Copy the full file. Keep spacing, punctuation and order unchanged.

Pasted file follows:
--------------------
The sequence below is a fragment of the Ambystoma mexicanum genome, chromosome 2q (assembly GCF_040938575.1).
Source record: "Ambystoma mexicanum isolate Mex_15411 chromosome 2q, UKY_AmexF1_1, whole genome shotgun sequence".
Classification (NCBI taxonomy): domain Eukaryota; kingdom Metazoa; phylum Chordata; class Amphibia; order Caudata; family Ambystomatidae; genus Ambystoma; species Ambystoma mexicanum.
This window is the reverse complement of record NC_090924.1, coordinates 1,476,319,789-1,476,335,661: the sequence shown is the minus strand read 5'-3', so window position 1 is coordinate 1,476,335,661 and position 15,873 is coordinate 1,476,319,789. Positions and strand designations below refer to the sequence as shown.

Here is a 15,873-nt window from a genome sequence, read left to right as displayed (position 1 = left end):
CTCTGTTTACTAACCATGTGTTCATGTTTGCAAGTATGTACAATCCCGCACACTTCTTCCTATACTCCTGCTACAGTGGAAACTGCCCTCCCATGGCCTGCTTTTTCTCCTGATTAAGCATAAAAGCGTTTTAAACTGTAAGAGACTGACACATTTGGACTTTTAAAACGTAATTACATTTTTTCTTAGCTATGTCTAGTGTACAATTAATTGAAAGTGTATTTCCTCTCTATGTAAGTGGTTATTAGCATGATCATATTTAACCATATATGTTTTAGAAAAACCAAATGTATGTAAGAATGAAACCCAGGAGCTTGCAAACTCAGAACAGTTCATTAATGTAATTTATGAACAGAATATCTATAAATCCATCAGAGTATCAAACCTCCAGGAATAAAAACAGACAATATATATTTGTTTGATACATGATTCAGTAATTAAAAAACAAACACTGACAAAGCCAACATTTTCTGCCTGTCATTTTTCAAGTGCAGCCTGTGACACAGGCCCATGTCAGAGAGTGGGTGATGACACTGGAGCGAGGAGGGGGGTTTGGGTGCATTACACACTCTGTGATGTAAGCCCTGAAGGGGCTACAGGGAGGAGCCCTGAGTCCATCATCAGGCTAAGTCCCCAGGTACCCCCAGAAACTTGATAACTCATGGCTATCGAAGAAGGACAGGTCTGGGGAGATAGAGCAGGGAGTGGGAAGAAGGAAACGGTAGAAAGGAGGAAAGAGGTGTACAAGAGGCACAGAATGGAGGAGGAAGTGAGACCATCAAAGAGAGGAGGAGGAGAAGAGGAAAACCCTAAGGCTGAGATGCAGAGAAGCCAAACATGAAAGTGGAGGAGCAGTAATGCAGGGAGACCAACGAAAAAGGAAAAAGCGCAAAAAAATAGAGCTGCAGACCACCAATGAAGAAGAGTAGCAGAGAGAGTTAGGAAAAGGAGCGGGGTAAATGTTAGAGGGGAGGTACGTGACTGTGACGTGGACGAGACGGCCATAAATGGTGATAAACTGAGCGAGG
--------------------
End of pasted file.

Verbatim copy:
The sequence below is a fragment of the Ambystoma mexicanum genome, chromosome 2q (assembly GCF_040938575.1).
Source record: "Ambystoma mexicanum isolate Mex_15411 chromosome 2q, UKY_AmexF1_1, whole genome shotgun sequence".
Classification (NCBI taxonomy): domain Eukaryota; kingdom Metazoa; phylum Chordata; class Amphibia; order Caudata; family Ambystomatidae; genus Ambystoma; species Ambystoma mexicanum.
This window is the reverse complement of record NC_090924.1, coordinates 1,476,319,789-1,476,335,661: the sequence shown is the minus strand read 5'-3', so window position 1 is coordinate 1,476,335,661 and position 15,873 is coordinate 1,476,319,789. Positions and strand designations below refer to the sequence as shown.

Here is a 15,873-nt window from a genome sequence, read left to right as displayed (position 1 = left end):
CTCTGTTTACTAACCATGTGTTCATGTTTGCAAGTATGTACAATCCCGCACACTTCTTCCTATACTCCTGCTACAGTGGAAACTGCCCTCCCATGGCCTGCTTTTTCTCCTGATTAAGCATAAAAGCGTTTTAAACTGTAAGAGACTGACACATTTGGACTTTTAAAACGTAATTACATTTTTTCTTAGCTATGTCTAGTGTACAATTAATTGAAAGTGTATTTCCTCTCTATGTAAGTGGTTATTAGCATGATCATATTTAACCATATATGTTTTAGAAAAACCAAATGTATGTAAGAATGAAACCCAGGAGCTTGCAAACTCAGAACAGTTCATTAATGTAATTTATGAACAGAATATCTATAAATCCATCAGAGTATCAAACCTCCAGGAATAAAAACAGACAATATATATTTGTTTGATACATGATTCAGTAATTAAAAAACAAACACTGACAAAGCCAACATTTTCTGCCTGTCATTTTTCAAGTGCAGCCTGTGACACAGGCCCATGTCAGAGAGTGGGTGATGACACTGGAGCGAGGAGGGGGGTTTGGGTGCATTACACACTCTGTGATGTAAGCCCTGAAGGGGCTACAGGGAGGAGCCCTGAGTCCATCATCAGGCTAAGTCCCCAGGTACCCCCAGAAACTTGATAACTCATGGCTATCGAAGAAGGACAGGTCTGGGGAGATAGAGCAGGGAGTGGGAAGAAGGAAACGGTAGAAAGGAGGAAAGAGGTGTACAAGAGGCACAGAATGGAGGAGGAAGTGAGACCATCAAAGAGAGGAGGAGGAGAAGAGGAAAACCCTAAGGCTGAGATGCAGAGAAGCCAAACATGAAAGTGGAGGAGCAGTAATGCAGGGAGACCAACGAAAAAGGAAAAAGCGCAAAAAAATAGAGCTGCAGACCACCAATGAAGAAGAGTAGCAGAGAGAGTTAGGAAAAGGAGCGGGGTAAATGTTAGAGGGGAGGTACGTGACTGTGACGTGGACGAGACGGCCATAAATGGTGATAAACTGAGCGAGG